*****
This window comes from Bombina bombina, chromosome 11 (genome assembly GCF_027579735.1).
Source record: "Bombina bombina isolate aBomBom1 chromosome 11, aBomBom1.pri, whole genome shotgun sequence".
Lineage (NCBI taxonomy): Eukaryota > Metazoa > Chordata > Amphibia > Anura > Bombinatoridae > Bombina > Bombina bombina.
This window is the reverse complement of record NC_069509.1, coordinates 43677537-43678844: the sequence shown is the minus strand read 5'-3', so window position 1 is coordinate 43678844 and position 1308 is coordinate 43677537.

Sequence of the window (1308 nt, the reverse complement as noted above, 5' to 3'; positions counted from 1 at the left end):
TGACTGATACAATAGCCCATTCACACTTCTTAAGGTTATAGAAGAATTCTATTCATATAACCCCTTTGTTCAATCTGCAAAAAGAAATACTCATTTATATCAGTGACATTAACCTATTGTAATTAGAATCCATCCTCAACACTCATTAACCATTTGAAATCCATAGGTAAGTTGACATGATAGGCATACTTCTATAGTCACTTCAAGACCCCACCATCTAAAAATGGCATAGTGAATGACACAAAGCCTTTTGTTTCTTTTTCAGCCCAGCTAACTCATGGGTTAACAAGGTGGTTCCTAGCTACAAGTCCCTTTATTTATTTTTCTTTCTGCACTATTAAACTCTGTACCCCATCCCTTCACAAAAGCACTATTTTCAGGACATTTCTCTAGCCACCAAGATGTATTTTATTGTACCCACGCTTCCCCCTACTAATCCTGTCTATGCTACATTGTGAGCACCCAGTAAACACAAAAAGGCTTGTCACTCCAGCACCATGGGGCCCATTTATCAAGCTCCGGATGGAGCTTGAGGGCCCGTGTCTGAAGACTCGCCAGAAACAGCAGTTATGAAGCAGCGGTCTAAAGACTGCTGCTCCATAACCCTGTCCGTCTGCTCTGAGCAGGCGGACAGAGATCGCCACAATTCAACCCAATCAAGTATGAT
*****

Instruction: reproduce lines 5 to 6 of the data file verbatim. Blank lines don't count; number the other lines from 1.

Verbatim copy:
Sequence of the window (1308 nt, the reverse complement as noted above, 5' to 3'; positions counted from 1 at the left end):
TGACTGATACAATAGCCCATTCACACTTCTTAAGGTTATAGAAGAATTCTATTCATATAACCCCTTTGTTCAATCTGCAAAAAGAAATACTCATTTATATCAGTGACATTAACCTATTGTAATTAGAATCCATCCTCAACACTCATTAACCATTTGAAATCCATAGGTAAGTTGACATGATAGGCATACTTCTATAGTCACTTCAAGACCCCACCATCTAAAAATGGCATAGTGAATGACACAAAGCCTTTTGTTTCTTTTTCAGCCCAGCTAACTCATGGGTTAACAAGGTGGTTCCTAGCTACAAGTCCCTTTATTTATTTTTCTTTCTGCACTATTAAACTCTGTACCCCATCCCTTCACAAAAGCACTATTTTCAGGACATTTCTCTAGCCACCAAGATGTATTTTATTGTACCCACGCTTCCCCCTACTAATCCTGTCTATGCTACATTGTGAGCACCCAGTAAACACAAAAAGGCTTGTCACTCCAGCACCATGGGGCCCATTTATCAAGCTCCGGATGGAGCTTGAGGGCCCGTGTCTGAAGACTCGCCAGAAACAGCAGTTATGAAGCAGCGGTCTAAAGACTGCTGCTCCATAACCCTGTCCGTCTGCTCTGAGCAGGCGGACAGAGATCGCCACAATTCAACCCAATCAAGTATGAT